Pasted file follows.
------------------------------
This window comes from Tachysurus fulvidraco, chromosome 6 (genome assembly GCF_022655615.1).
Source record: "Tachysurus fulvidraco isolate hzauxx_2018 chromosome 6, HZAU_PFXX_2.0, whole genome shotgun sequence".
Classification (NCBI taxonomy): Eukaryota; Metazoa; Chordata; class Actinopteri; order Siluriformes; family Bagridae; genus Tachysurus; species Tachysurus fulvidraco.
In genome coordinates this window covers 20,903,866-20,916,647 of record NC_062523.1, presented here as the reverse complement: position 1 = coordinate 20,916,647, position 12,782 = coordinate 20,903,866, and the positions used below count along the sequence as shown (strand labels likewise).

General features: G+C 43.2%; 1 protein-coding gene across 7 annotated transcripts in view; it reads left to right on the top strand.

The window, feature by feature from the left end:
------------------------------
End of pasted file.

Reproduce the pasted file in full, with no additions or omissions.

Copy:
This window comes from Tachysurus fulvidraco, chromosome 6 (genome assembly GCF_022655615.1).
Source record: "Tachysurus fulvidraco isolate hzauxx_2018 chromosome 6, HZAU_PFXX_2.0, whole genome shotgun sequence".
Classification (NCBI taxonomy): Eukaryota; Metazoa; Chordata; class Actinopteri; order Siluriformes; family Bagridae; genus Tachysurus; species Tachysurus fulvidraco.
In genome coordinates this window covers 20,903,866-20,916,647 of record NC_062523.1, presented here as the reverse complement: position 1 = coordinate 20,916,647, position 12,782 = coordinate 20,903,866, and the positions used below count along the sequence as shown (strand labels likewise).

General features: G+C 43.2%; 1 protein-coding gene across 7 annotated transcripts in view; it reads left to right on the top strand.

The window, feature by feature from the left end: